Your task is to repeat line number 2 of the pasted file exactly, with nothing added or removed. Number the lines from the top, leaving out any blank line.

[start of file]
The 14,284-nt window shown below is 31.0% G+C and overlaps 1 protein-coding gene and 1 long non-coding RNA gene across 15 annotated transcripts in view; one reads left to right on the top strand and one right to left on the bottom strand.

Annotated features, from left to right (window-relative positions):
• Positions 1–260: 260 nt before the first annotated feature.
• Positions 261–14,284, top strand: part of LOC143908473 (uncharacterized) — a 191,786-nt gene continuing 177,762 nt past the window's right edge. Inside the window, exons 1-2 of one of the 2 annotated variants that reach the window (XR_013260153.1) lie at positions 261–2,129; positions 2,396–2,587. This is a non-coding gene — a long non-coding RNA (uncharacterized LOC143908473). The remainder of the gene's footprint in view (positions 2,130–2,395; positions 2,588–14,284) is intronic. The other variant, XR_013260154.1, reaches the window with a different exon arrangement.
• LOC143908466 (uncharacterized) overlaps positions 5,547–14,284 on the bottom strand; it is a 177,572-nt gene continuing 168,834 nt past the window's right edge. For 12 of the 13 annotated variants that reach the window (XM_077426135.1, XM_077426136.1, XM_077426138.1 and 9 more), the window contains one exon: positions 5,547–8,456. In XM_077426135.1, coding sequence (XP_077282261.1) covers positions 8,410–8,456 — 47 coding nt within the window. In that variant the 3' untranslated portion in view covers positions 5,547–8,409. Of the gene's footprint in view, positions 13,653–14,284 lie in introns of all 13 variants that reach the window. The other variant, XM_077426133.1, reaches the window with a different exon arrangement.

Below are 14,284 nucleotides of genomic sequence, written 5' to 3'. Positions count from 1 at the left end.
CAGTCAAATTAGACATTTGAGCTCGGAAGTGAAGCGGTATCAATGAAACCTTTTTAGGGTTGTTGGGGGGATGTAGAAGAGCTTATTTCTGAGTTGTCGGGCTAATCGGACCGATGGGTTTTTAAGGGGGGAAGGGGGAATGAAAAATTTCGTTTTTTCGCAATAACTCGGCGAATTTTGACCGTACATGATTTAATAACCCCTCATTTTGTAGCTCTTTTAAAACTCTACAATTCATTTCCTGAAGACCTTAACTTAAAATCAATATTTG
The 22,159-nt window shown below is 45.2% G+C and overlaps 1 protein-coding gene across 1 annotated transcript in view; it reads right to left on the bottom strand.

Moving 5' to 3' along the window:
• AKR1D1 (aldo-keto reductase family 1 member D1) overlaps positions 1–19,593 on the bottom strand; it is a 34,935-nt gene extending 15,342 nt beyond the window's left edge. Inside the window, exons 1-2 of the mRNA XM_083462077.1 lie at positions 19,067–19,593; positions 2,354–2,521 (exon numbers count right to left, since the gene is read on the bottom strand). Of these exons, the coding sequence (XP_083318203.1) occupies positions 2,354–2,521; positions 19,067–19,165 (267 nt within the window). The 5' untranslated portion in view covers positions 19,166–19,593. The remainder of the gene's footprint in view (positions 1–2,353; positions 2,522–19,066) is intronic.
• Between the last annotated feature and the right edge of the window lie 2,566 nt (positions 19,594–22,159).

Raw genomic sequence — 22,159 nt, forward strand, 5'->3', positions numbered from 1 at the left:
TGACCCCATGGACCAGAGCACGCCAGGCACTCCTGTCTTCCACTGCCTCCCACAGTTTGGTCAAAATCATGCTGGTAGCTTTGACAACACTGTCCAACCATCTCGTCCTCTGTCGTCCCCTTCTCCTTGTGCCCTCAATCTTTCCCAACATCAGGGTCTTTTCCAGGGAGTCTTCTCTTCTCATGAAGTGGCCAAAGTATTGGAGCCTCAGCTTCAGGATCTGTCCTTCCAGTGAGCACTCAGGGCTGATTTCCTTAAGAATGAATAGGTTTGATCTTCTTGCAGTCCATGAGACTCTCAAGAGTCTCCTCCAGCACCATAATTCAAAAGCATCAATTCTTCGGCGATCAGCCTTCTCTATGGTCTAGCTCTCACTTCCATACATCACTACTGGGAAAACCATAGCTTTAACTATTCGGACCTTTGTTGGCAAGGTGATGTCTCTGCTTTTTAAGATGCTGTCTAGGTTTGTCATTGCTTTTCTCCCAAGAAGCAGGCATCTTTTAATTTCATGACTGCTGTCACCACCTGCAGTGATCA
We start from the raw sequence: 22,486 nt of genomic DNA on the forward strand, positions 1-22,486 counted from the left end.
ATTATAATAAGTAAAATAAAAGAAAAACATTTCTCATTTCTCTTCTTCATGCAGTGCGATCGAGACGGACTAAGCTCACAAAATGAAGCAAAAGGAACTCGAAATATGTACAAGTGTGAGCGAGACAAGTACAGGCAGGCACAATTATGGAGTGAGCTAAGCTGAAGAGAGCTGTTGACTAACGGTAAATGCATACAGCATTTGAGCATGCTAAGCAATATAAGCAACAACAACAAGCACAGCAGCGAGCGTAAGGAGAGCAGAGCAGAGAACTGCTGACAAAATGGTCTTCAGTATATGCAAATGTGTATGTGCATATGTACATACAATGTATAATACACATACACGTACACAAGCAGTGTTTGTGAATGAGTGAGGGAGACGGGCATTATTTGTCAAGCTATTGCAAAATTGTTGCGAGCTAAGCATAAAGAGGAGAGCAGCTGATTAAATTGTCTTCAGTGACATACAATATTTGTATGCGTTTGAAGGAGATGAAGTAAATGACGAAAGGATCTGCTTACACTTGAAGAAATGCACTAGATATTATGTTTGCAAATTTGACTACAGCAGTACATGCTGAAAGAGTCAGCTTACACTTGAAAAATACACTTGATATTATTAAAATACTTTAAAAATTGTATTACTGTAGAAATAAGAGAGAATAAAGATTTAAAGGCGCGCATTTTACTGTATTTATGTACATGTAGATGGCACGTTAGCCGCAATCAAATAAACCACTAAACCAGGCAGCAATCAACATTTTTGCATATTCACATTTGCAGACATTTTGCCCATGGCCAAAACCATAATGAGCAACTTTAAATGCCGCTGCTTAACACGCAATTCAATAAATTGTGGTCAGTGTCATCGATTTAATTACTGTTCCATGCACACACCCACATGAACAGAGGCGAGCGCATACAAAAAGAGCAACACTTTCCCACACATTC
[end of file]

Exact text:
Annotated features, from left to right (window-relative positions):